Elvis Presley Memorial Party at Club 57. Pictured: Kristine Dreuille (center), Drew Straub (right). 1980. PhotographyJoseph Szkodzinski. Courtesy of MoMA. 

an oral history of club 57, the legendary 80s underground art club

i-D talks to some of the space's former members about merging DIY art and clubbing.

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Nov 2 2017, 6:00pm

Elvis Presley Memorial Party at Club 57. Pictured: Kristine Dreuille (center), Drew Straub (right). 1980. PhotographyJoseph Szkodzinski. Courtesy of MoMA. 

New York has, and will to continue to have, a revolving cast of "it" spots. Some standouts include Studio 54 (1977-1979), the four-floor Danceteria (1979-1986), and Pyramid Club (which is still open, but very different from its drag queen-beloved 80s incarnation). But only one space can take credit for nurturing Jean-Michel Basquiat, and for merging art and nightlife in the inclusive, unpretentious way that every Bushwick club today wished it could. That space was the legendary, but sadly no longer, Club 57 (1978-1983). Located at 57 St. Mark's Place, the cramped, no-frills underground venue was guaranteed fun every night. On the events calendar during one week in 1980: a dance party, a screening of Attack of the 50 Foot Woman, a debutante ball, and an art show organized by Keith Haring.

The founders and patrons of Club 57 blurred the lines between gay and straight, highbrow and lowbrow, art and partying in daring and unprecedented ways. This was thanks partly to the legendary "anything goes" culture of the East Village in the late 70s and early 80s. The art world was leaving typical enclaves like Chelsea and Midtown to open up galleries in the neighborhood, which was also incubating ground-breaking scenes like punk, no wave, and queer pop — producing stars like Madonna and Cyndi Lauper (who also visited Club 57). "It was a really interesting moment in time," says acclaimed artist Frank Holliday. Now a professor at Parsons, Holliday created sets for the plays staged at Club 57. "All the art and music and writing and everything was done in the club. Because there weren't that many clubs that had all the artists in it. For us, we would rent the club for $25 a night and charge people one dollar to get in. It was never a money-making thing. That's what made it such a great thing. Anybody could do anything there."

It was this openness that allowed Haring to host the art exhibition Xerox (primarily featuring works made using photocopiers) and that enabled Marc Shaiman and Scott Wittman — who would go on to write the lyrics for Hairspray — to stage elaborate, unconventional musicals.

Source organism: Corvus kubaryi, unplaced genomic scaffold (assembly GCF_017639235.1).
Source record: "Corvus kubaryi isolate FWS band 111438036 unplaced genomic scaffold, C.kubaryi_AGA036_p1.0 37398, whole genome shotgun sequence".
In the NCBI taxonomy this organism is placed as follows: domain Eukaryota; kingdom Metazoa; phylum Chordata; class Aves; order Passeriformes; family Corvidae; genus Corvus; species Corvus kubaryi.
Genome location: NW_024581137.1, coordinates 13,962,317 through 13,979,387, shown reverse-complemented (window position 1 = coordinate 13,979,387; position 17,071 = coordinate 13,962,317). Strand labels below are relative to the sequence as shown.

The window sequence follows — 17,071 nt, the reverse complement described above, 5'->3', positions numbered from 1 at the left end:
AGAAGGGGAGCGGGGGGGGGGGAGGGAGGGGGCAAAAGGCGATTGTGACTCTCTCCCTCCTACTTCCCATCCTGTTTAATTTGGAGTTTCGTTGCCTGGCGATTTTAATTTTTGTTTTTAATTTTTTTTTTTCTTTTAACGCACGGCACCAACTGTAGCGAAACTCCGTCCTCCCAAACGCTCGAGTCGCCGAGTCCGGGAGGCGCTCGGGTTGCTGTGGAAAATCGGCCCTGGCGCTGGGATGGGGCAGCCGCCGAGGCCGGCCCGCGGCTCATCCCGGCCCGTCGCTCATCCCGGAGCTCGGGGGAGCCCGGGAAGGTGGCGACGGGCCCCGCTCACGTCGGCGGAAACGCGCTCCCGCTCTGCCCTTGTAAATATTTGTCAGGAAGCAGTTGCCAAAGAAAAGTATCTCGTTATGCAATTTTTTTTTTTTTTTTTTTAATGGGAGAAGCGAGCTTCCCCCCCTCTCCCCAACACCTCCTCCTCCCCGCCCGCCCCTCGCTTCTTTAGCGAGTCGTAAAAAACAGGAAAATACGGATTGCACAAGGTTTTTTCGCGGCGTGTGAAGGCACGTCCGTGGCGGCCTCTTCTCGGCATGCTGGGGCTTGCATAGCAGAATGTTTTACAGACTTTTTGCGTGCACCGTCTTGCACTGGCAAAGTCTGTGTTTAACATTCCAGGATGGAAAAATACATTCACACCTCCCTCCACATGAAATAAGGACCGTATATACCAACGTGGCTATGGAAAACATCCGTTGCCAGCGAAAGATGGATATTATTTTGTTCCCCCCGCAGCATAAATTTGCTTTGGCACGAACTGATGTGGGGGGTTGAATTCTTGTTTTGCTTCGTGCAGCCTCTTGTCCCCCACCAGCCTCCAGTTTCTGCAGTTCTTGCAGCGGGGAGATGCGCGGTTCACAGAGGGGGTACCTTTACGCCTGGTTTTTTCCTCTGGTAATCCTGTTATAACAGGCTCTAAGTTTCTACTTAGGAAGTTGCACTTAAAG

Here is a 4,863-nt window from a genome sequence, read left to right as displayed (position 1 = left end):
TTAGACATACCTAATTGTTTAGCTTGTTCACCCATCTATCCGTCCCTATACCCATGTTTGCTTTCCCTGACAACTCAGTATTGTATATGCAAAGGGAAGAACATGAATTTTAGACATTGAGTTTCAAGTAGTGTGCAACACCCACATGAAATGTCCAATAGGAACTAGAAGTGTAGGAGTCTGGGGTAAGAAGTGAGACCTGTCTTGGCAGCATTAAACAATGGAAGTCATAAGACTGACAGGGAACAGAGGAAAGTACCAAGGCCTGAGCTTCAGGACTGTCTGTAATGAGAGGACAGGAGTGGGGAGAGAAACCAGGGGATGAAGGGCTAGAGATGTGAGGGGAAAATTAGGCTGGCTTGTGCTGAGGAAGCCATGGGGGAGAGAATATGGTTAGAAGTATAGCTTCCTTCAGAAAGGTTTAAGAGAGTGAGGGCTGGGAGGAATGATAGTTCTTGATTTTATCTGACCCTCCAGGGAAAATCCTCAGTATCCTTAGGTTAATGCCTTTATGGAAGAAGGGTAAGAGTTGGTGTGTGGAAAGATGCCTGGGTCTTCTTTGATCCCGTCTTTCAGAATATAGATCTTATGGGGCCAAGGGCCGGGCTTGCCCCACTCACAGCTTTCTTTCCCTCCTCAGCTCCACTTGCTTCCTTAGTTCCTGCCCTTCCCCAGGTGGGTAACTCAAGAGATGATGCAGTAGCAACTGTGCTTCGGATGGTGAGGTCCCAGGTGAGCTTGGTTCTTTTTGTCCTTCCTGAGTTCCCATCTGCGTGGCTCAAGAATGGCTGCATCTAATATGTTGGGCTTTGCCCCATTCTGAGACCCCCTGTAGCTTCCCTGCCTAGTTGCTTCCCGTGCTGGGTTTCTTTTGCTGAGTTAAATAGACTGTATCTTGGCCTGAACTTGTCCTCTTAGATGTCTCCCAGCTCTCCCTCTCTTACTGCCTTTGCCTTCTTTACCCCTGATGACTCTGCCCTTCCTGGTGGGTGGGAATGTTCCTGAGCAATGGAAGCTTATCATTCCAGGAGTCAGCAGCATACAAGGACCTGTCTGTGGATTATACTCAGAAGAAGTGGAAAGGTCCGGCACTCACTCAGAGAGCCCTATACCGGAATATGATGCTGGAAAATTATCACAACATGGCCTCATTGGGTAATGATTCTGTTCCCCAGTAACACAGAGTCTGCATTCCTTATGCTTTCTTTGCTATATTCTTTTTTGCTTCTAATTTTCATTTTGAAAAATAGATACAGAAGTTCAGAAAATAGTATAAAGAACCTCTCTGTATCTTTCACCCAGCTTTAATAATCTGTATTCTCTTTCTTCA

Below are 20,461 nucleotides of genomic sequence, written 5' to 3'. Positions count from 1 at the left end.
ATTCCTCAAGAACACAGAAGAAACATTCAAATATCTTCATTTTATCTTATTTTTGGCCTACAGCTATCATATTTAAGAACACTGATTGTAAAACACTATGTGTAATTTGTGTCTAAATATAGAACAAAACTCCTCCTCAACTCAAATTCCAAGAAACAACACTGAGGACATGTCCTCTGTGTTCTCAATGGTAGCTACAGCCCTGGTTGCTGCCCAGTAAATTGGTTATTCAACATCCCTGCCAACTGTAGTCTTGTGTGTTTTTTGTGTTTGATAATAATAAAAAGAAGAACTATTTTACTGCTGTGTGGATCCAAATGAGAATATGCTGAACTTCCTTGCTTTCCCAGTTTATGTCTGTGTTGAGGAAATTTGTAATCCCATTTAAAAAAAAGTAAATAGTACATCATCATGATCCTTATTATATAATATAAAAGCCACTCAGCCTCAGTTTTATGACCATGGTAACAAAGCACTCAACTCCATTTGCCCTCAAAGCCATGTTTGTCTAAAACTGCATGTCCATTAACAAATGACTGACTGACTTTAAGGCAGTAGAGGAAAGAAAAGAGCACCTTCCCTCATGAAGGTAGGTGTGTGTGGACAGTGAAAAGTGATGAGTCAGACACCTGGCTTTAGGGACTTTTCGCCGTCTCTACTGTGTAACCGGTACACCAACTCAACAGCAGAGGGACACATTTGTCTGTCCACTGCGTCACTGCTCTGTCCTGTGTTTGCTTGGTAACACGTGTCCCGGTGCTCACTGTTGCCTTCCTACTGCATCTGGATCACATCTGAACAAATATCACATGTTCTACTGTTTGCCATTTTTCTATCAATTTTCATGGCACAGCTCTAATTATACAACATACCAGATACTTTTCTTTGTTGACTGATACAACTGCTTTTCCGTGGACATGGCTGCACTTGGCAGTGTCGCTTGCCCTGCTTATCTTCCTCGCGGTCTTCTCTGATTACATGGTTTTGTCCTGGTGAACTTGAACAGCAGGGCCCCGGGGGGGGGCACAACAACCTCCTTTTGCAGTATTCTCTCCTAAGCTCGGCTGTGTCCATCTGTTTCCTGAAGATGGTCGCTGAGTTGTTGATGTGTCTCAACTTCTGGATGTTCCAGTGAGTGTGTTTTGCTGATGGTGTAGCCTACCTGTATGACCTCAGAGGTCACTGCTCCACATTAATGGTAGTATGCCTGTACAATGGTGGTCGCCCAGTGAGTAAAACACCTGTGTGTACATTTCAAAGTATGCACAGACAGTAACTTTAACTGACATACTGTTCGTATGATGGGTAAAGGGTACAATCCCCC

MoMA's new exhibition about the history of Club 57, Club 57: Film, Performance, and Art in the East Village 1978-1983, feels necessary and inspiring for today's young artists. Especially when rapidly spreading gentrification, soaring education costs, and high rents have made New York a challenging place to be a young creative. You can feel the creative hunger of Club 57's artists when you walk around the show's two floors of xeroxed flyers, lo-fi art films, and nude portraits shot in threadbare apartments. The work points to a radical spirit shared by today's youth and the artists and partygoers of Club 57. One of the most touching pieces on display is an unfinished short film about AIDS created by Tom Rubnitz. It shows a man in the process of undressing as an off-screen narrator screams about the public silence around the HIV/AIDS crisis. Rubnitz died from the disease in 1992 before he could finish the piece.

"Youth against Death." 1980. Photograph by Katherine Dumas. From left: Nancy Ulrich, Scott Covert, Frank Holliday, and Natalya Maystrenko. Courtesy of MoMA.

Club 57 was a celebration too, of course. One walk-in installation at the MoMA show — composed of neon Christmas lights, disparate found street objects, and a blaring Beach Boys soundtrack — provides a taste of the tongue-in-cheek humor almost every young New York artist, past and present, possesses. When I visited the exhibition, an older woman, presumably a former patron of Club 57, walked out of the installation, created by Kenny Scharf, overwhelmed and disoriented. "That's not how I remembered it," she told me with a laugh.

We called up a host of former Club 57 regulars, as well as the exhibition's curators, to hear more about the healing, collaboration, and sweat-soaked dancing that took place at the legendary space.

Monster Movie Club at Club 57. 1979. Photography Christina Yuin. Courtesy of MoMA.

Ron Magliozzi, curator of Club 57: Film, Performance, and Art in the East Village 1978-1983: "Club 57 was not like Studio 54. It was only in existence for about five years. It was in the basement of a church, and it was started by Stanley Strychacki, a Polish immigrant who was an entrepreneur. He saw these people performing in the New Wave Vaudeville Show [1978] and basically said, 'You guys should start a club in my basement.'"

Susan Hannaford, co-founder of Club 57: "Club 57 was just like a dump of a basement at first. Stanley came up to Tom [Scully, co-founder of Club 57] and I after New Wave Vaudeville, which was sort of like a punk music variety show, and asked if we would like to see his space on St. Mark's. We sort of said yes just to be polite, we weren't really interested. When we saw the space, we thought we could screen all of the horror movies we loved with a series called the "Monster Movie Club." It sort of became a cult hit — we had to close down membership after 250 people."

Sophie Cavouluacos, co-curator of Club 57: Film, Performance, and Art in the East Village 1978-1983 : "New York was post-bankrupt, post-blackout, post-disco, and a new set of young people — especially art students — had congregated around the East Village."

Susan: "Then, rent in the East Village might be $50-$150. John and I had a huge loft for $500, which everyone thought we were crazy for paying but we had jobs in film. But, honestly, you hardly had to work! You could bartend a couple times a week and be able to live."

Ron: "The East Village looked like London after the blitz — empty lots, burning buildings, and a mix of a lot of Eastern European and Puerto Rican immigrants. It was a very scary place to go to. It kind of replaced Harlem as a place you were afraid to go to."